Herbie Hancock ended a long and exhausting day of ambassadorial duties with a refreshing return to music. Eight hours of conversation fatigue faded away with mention of Tina Turner's stellar reading of Joni Mitchell's "Edith and The Kingpin" from the pianist's 2008 Mitchell tribute River.
"Oh man, she nailed it, didn't she?" he says, shedding his Buddhist's calm.
It's an exciting respite from answering broad questions about the nature and history of jazz. Hancock has spent weeks giving interviews and planning for the inaugural International Jazz Day (Monday, April 30). The project is his first since becoming an ambassador with the United Nations Educational, Scientific and Cultural Organization (UNESCO) last July. From hereafter, April 30 (or dates close depending on international holidays) will celebrate the music globally.
Hancock's album was a strong one. Most of the time, tribute albums aren't. Emine Saner wrote about Joni last month for the Guardian:
Carey isn't Joni Mitchell's best song. It isn't even the best on Blue, the album on which it appears (A Case of You is, obviously. Or is it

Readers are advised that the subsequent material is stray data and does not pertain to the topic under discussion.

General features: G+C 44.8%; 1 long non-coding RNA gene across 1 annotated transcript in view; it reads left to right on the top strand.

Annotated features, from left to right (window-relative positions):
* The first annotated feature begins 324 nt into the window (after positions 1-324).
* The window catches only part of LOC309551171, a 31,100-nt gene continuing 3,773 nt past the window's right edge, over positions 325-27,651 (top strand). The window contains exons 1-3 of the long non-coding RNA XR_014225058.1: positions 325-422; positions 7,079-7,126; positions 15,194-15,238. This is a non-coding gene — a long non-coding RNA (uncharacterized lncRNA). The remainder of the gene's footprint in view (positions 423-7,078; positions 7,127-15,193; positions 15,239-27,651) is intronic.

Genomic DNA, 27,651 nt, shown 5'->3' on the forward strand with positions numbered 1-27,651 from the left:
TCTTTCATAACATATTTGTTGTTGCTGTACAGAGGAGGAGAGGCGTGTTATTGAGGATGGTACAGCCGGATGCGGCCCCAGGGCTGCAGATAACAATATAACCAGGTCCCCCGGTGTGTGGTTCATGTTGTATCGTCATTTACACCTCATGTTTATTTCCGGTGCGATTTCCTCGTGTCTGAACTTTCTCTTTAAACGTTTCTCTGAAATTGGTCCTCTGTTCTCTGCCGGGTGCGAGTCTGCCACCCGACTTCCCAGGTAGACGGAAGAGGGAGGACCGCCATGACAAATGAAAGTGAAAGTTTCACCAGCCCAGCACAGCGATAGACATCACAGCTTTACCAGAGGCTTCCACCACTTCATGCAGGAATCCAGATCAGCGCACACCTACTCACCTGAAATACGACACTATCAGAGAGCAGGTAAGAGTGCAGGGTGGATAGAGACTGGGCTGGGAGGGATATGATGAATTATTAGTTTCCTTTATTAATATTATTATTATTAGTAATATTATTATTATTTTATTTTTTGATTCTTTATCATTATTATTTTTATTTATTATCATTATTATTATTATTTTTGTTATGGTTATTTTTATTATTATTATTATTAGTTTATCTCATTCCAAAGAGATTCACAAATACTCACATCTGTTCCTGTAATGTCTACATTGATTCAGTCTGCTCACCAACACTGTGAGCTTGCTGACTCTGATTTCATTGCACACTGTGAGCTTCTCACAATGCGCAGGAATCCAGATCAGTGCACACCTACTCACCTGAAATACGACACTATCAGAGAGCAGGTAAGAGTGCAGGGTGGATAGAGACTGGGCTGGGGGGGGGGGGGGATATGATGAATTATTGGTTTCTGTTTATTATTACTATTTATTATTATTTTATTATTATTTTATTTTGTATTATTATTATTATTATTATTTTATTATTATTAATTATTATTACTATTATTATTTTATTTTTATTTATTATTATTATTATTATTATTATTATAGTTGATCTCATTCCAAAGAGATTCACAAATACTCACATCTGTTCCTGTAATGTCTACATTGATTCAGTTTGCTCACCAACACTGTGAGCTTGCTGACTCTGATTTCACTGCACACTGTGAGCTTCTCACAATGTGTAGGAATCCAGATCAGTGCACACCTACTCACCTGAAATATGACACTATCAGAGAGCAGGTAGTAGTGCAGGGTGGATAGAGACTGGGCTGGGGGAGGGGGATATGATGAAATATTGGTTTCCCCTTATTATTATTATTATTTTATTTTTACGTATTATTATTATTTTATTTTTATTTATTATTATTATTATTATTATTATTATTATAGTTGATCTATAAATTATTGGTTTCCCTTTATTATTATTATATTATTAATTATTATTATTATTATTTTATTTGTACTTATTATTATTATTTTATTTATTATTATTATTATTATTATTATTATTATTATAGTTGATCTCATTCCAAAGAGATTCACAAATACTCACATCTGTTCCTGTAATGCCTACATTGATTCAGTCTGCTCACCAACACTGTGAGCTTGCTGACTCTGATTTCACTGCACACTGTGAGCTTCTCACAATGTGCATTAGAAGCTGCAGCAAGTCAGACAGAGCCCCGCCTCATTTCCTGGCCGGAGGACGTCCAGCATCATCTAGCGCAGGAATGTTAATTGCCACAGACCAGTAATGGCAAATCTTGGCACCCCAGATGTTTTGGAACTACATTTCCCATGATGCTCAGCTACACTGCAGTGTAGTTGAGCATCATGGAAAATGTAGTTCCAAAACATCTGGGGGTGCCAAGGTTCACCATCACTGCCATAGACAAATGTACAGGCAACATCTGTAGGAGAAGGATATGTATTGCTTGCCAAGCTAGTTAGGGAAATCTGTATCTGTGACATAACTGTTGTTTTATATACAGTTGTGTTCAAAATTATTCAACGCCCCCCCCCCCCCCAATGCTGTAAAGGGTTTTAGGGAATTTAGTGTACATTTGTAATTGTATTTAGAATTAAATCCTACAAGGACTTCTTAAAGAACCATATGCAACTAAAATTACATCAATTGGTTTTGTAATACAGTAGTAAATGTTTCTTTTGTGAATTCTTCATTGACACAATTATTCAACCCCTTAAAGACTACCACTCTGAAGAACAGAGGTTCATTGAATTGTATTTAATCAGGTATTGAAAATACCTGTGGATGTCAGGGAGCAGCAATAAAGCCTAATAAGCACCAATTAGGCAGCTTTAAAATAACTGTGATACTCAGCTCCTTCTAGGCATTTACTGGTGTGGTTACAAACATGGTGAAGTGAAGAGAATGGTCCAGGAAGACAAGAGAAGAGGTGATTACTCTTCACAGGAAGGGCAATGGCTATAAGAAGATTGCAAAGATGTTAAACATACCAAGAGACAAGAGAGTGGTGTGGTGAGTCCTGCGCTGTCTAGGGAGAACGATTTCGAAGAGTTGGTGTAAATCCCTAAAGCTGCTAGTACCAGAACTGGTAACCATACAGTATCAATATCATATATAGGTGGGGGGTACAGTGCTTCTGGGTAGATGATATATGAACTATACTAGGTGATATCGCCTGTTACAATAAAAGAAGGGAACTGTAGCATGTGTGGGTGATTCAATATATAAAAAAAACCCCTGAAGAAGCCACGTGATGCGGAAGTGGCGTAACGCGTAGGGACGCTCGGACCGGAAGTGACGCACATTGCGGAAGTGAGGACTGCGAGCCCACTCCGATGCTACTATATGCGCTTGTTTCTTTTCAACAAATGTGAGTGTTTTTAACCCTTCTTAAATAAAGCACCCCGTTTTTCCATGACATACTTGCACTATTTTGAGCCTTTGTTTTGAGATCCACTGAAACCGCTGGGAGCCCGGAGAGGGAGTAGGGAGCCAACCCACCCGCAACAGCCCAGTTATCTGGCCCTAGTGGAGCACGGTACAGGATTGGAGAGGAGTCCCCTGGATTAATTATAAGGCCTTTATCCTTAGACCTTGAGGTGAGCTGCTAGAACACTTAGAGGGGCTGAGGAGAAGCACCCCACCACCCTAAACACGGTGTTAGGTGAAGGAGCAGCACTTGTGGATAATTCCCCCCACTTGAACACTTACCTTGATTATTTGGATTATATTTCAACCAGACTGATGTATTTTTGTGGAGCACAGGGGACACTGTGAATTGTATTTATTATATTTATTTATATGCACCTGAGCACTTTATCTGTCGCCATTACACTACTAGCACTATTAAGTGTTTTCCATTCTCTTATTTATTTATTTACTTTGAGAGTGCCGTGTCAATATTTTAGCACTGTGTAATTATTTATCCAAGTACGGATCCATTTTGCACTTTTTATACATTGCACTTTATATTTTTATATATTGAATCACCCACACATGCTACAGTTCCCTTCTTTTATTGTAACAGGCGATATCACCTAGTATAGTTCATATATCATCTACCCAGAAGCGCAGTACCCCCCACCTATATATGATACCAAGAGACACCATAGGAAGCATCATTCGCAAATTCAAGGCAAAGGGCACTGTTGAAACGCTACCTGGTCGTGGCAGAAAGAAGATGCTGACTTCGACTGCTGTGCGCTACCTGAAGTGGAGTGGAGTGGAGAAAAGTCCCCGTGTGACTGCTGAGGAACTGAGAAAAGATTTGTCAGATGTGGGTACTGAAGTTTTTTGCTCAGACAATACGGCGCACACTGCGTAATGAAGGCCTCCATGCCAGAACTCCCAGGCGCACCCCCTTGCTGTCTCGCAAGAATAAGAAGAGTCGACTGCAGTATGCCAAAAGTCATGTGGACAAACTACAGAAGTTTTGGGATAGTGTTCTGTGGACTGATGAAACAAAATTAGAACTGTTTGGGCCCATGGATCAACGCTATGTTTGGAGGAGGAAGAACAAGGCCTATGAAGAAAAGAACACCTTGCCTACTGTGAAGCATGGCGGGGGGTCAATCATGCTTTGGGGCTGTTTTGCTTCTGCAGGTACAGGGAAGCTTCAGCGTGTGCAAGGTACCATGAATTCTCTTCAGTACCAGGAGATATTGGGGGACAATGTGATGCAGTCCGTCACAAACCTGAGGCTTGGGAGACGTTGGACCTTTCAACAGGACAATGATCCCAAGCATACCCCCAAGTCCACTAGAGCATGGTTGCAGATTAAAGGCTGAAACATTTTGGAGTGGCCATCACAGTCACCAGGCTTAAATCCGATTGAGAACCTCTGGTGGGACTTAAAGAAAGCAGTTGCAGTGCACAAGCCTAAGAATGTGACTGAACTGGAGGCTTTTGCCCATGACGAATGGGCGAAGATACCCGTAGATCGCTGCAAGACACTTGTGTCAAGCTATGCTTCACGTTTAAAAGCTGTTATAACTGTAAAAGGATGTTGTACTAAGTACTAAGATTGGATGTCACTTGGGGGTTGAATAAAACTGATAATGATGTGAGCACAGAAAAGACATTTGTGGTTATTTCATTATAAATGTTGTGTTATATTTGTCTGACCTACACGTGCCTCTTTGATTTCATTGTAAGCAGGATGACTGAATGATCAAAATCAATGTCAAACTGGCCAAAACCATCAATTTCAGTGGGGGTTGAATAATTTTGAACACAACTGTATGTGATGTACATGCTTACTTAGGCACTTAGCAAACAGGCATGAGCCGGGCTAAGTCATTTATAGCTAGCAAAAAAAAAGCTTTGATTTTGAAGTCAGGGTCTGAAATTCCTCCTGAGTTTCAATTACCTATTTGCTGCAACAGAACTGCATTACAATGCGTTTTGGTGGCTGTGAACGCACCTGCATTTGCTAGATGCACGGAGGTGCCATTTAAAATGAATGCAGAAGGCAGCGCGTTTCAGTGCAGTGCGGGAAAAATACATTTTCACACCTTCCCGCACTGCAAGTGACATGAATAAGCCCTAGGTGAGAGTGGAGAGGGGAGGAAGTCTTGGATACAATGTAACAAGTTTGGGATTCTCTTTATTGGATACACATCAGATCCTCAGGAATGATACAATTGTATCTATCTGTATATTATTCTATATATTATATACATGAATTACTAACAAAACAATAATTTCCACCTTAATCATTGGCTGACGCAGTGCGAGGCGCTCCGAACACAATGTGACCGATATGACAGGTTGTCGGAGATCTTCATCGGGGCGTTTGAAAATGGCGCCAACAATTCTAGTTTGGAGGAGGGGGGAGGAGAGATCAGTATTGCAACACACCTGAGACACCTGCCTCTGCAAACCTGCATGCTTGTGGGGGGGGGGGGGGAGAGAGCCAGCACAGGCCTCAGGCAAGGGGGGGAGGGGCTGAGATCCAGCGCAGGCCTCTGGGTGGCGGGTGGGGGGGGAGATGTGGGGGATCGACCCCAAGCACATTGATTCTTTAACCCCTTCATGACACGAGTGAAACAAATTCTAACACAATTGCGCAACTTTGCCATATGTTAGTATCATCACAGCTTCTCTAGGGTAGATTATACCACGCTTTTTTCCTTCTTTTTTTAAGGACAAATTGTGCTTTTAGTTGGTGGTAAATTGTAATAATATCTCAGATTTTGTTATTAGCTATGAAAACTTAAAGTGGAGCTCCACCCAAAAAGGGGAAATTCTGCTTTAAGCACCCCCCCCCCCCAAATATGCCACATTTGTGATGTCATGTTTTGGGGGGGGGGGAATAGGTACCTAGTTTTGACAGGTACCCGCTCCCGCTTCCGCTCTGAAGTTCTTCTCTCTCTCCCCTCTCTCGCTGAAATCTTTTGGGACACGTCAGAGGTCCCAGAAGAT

California?). But it is the one song I know for sure has stamped itself on my mind in a way that goes beyond merely liking the melody or a clever lyric.
I rarely choose to play it; it chooses to swim up from my subconscious and play itself to me. And I've learned to think of it as a child tugging on my skirts, trying to alert my attention to something that isn't quite right. The first time I heard it, in my early 20s, I was in a relationship I wasn't sure I wanted to be in and Carey, with its jaunty, joyful tune and Mitchell's airborne vocals, made me think hot, dusty sunshine and wine and new friends and "scratchy rock'n'roll" sounded like a much better option.
Actually "River" is the finest song on Blue. Or is it the title track? Or "Little Green"? Or . . .
It's silly to pretend one song on the album is the best. If you've lived with Blue for more than even on eyear, you know every one of those tracks is the best song on the album.
Closing with C.I.'s "Iraq snapshot:"